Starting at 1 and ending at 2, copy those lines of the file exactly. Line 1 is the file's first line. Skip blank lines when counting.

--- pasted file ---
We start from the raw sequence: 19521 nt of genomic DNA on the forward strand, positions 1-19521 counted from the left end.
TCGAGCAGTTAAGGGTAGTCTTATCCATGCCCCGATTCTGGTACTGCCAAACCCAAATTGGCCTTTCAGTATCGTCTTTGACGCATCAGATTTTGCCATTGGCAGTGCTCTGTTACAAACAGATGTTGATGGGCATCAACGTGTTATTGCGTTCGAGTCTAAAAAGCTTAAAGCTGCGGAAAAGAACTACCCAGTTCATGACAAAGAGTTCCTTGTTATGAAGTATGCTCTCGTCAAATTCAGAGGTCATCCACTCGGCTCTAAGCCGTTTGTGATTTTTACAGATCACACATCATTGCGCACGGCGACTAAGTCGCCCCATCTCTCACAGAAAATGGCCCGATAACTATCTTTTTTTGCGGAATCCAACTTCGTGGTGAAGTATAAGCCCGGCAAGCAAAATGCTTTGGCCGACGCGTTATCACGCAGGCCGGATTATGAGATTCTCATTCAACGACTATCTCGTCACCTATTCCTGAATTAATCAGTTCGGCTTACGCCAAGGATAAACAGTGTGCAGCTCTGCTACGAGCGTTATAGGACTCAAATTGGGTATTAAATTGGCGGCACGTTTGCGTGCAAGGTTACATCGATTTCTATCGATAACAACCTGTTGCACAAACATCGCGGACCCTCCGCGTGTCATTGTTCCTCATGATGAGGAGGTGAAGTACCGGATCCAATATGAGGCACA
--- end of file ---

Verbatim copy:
We start from the raw sequence: 19521 nt of genomic DNA on the forward strand, positions 1-19521 counted from the left end.
TCGAGCAGTTAAGGGTAGTCTTATCCATGCCCCGATTCTGGTACTGCCAAACCCAAATTGGCCTTTCAGTATCGTCTTTGACGCATCAGATTTTGCCATTGGCAGTGCTCTGTTACAAACAGATGTTGATGGGCATCAACGTGTTATTGCGTTCGAGTCTAAAAAGCTTAAAGCTGCGGAAAAGAACTACCCAGTTCATGACAAAGAGTTCCTTGTTATGAAGTATGCTCTCGTCAAATTCAGAGGTCATCCACTCGGCTCTAAGCCGTTTGTGATTTTTACAGATCACACATCATTGCGCACGGCGACTAAGTCGCCCCATCTCTCACAGAAAATGGCCCGATAACTATCTTTTTTTGCGGAATCCAACTTCGTGGTGAAGTATAAGCCCGGCAAGCAAAATGCTTTGGCCGACGCGTTATCACGCAGGCCGGATTATGAGATTCTCATTCAACGACTATCTCGTCACCTATTCCTGAATTAATCAGTTCGGCTTACGCCAAGGATAAACAGTGTGCAGCTCTGCTACGAGCGTTATAGGACTCAAATTGGGTATTAAATTGGCGGCACGTTTGCGTGCAAGGTTACATCGATTTCTATCGATAACAACCTGTTGCACAAACATCGCGGACCCTCCGCGTGTCATTGTTCCTCATGATGAGGAGGTGAAGTACCGGATCCAATATGAGGCACA